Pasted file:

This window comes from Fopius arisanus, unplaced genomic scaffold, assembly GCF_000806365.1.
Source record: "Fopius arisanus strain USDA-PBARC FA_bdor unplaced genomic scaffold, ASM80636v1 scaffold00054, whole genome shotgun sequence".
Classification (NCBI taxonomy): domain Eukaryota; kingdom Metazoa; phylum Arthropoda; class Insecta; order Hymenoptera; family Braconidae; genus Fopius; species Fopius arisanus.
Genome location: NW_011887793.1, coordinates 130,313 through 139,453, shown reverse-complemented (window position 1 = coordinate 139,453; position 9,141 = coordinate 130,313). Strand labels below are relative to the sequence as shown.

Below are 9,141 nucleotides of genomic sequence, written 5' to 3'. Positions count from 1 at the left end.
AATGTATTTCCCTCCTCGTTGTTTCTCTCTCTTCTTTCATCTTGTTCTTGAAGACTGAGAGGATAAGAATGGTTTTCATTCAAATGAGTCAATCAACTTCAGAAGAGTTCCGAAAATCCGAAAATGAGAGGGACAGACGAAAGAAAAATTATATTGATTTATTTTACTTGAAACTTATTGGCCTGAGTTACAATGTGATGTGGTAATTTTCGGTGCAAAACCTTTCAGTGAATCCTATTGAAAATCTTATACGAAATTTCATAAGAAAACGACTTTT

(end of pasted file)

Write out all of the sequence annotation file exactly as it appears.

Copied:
This window comes from Fopius arisanus, unplaced genomic scaffold, assembly GCF_000806365.1.
Source record: "Fopius arisanus strain USDA-PBARC FA_bdor unplaced genomic scaffold, ASM80636v1 scaffold00054, whole genome shotgun sequence".
Classification (NCBI taxonomy): domain Eukaryota; kingdom Metazoa; phylum Arthropoda; class Insecta; order Hymenoptera; family Braconidae; genus Fopius; species Fopius arisanus.
Genome location: NW_011887793.1, coordinates 130,313 through 139,453, shown reverse-complemented (window position 1 = coordinate 139,453; position 9,141 = coordinate 130,313). Strand labels below are relative to the sequence as shown.

Below are 9,141 nucleotides of genomic sequence, written 5' to 3'. Positions count from 1 at the left end.
AATGTATTTCCCTCCTCGTTGTTTCTCTCTCTTCTTTCATCTTGTTCTTGAAGACTGAGAGGATAAGAATGGTTTTCATTCAAATGAGTCAATCAACTTCAGAAGAGTTCCGAAAATCCGAAAATGAGAGGGACAGACGAAAGAAAAATTATATTGATTTATTTTACTTGAAACTTATTGGCCTGAGTTACAATGTGATGTGGTAATTTTCGGTGCAAAACCTTTCAGTGAATCCTATTGAAAATCTTATACGAAATTTCATAAGAAAACGACTTTT